|Flowers on my back deck in St. Albans, Vermont enjoy|
some evening sunshine after a thundershower earlier
in the day this past Monday. It's gotten less wet in
Vermont for now, but a soaker is coming.
It's not exactly a drought out there, but I have found myself watering some recently transplanted garden additions quite a bit this past week at my hacienda in St. Albans, Vermont.
Bonus: The mud around the property has dried up, but of course mosquitoes remain a headachy hangover from our very wet June.
Showers and storms have generally detoured around the National Weather Service office in South Burlington, Vermont so far this month. July precipitation there is actually running about an inch below normal.
Still, I definitely don't have to worry too much about any kind of impending dry spell. It's going to turn very wet again.
A few days ago, I promised a sharp cool down by today. Hasn't happened yet. It will be a bit cooler today and Sunday, but it turns out the real chilly air doesn't hit until Monday. Clouds and rain will contribute to that unseasonable coolness we expect.
There's dynamic but disorganized storminess that is gradually setting up shop over the eastern Great Lakes and the Northeast for a few days. Things are going to get very active in the northeastern quarter of the nation.
It's the type of mid-summer pattern that can lead to a nasty, rather widespread outbreak of severe thunderstorms and flash flooding in the Northeast.
That looks like it will happen over the next few days, but not so much here in Vermont. We'll be in the sweet spot in which we'll get a generous, soaking rain, and maybe some thunder, but nothing super extreme. The severe weather will be in the southern and eastern Great Lakes and in the mid-Atlantic states today through Monday.
As the wetter pattern sets up, a weak cold front is dropping through northern and central New England with very little fanfare today. That'll make it a few degrees cooler than yesterday but still nice.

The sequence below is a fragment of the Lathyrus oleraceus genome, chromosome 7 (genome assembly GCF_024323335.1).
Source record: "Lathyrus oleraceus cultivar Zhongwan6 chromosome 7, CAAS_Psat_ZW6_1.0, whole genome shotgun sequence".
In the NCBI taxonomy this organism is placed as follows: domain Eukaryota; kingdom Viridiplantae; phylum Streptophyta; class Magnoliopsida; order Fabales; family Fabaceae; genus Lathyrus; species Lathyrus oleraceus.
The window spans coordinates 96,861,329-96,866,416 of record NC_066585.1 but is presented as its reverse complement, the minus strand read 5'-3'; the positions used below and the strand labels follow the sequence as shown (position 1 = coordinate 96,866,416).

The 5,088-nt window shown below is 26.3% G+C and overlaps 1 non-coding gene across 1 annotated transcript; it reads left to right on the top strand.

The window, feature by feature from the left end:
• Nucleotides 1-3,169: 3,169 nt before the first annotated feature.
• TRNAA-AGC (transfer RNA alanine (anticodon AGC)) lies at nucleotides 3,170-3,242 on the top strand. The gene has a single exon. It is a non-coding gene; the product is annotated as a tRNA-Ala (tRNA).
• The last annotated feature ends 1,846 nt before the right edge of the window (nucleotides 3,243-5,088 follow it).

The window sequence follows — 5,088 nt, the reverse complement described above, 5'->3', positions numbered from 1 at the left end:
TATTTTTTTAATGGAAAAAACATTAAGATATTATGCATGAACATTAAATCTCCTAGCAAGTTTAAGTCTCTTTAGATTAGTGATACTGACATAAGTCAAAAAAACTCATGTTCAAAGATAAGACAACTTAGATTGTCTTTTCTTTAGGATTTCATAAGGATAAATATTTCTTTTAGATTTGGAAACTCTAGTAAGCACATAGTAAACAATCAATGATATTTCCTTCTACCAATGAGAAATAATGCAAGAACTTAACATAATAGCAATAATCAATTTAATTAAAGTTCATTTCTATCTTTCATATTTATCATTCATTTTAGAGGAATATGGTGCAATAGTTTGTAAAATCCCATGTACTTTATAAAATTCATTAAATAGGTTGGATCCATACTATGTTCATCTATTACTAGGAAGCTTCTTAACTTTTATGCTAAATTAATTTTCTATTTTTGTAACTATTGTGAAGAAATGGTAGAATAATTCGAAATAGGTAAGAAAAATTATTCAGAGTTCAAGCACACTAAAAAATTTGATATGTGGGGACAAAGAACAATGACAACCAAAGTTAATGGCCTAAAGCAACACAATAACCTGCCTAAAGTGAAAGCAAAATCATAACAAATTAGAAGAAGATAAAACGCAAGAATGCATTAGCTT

Yesterday, Burlington, Vermont just missed reaching 90 degrees, topping out at 89. That means it's quite unlikely we will have any 90 degree days this July at all. It's been a number of years since we've had a July that lacked 90-degree weather.
(Still, even with the chilly days coming up Monday and Tuesday, temperatures for July look like they will come out somewhere close to normal. )
Sunday will be a bit cooler yet as sun fades behind increasing clouds, and the chances of rain really ramp up Sunday night and Monday in Vermont.
The rain might come down hard at times, and you might hear a rumble of thunder.
I doubt the rain will be enough to cause any flooding, but it's still worth watching in case the rain turns out even heavier than forecast.
NOAA's Weather Prediction Center has put Vermont in a marginal risk zone for flooding during this upcoming wet episode.
This is kind of a weird summer storm system, with a lot of moving parts. That means there's a good chance that adjustments will have to be made in the forecast over the next three day here in Vermont, and basically everywhere in the eastern third of the country.
When things start to dry out midweek, it'll warm back up to near normal temperatures, but we here in the North Country are still going to avoid getting into the real hot air that's been hanging over the middle of the country.
Once again, we will be in the sweet spot: Not too hot, not too cold.